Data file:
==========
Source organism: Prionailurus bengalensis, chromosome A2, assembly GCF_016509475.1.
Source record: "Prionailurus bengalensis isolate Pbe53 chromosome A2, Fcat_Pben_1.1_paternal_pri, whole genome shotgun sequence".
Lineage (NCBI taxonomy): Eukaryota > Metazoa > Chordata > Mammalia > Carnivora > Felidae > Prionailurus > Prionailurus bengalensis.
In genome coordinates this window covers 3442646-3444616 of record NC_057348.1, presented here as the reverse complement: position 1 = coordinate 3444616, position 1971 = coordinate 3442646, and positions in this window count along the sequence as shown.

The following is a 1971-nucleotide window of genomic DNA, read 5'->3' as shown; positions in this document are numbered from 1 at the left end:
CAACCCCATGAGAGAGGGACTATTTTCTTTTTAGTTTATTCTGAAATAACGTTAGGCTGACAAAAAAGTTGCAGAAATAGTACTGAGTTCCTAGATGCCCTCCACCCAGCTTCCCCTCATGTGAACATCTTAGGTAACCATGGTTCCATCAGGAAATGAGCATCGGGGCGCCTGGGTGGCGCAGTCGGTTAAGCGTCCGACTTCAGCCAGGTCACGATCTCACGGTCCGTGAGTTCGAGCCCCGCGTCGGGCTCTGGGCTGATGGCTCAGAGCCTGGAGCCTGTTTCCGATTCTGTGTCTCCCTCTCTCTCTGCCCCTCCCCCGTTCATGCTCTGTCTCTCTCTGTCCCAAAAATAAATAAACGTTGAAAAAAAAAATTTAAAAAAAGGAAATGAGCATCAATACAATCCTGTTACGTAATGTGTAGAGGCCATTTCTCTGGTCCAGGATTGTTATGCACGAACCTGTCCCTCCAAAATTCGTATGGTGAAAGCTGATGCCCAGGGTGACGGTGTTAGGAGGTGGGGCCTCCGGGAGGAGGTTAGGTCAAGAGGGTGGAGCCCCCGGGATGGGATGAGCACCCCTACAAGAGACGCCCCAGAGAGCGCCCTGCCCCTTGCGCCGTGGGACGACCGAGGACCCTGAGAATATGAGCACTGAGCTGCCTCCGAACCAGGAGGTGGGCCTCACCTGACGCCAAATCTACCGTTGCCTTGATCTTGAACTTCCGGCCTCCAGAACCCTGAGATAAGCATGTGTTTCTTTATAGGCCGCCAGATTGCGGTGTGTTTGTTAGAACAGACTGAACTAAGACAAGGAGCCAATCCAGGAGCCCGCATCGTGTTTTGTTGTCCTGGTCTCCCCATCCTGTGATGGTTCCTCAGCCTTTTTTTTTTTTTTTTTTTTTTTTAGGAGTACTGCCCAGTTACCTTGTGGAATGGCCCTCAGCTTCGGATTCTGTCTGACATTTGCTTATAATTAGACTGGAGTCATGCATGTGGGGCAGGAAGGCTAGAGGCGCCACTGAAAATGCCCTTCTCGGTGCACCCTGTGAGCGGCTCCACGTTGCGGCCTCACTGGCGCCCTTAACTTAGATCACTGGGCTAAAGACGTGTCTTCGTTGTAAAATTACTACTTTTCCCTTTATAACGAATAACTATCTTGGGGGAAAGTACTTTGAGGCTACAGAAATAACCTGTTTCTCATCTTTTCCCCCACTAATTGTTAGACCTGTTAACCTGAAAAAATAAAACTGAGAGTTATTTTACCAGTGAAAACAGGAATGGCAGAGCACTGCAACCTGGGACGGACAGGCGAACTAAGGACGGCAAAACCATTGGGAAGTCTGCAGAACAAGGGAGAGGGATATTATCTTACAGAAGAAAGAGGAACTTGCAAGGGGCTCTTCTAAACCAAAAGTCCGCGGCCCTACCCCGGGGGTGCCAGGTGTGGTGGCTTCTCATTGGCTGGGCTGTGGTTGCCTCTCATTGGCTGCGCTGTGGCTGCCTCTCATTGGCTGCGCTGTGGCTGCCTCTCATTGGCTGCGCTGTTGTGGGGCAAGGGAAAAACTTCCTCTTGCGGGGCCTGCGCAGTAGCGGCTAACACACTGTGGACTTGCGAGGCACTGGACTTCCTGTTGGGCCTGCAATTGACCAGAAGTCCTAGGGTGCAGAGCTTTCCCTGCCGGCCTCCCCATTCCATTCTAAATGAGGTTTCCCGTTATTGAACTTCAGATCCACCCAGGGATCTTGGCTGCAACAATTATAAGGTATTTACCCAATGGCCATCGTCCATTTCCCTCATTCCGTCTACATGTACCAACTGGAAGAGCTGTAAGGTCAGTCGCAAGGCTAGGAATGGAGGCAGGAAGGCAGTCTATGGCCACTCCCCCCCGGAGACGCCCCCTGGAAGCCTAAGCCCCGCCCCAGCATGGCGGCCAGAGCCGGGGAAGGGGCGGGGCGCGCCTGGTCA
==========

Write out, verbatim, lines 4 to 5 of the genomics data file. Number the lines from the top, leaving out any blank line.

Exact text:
In genome coordinates this window covers 3442646-3444616 of record NC_057348.1, presented here as the reverse complement: position 1 = coordinate 3444616, position 1971 = coordinate 3442646, and positions in this window count along the sequence as shown.

The following is a 1971-nucleotide window of genomic DNA, read 5'->3' as shown; positions in this document are numbered from 1 at the left end: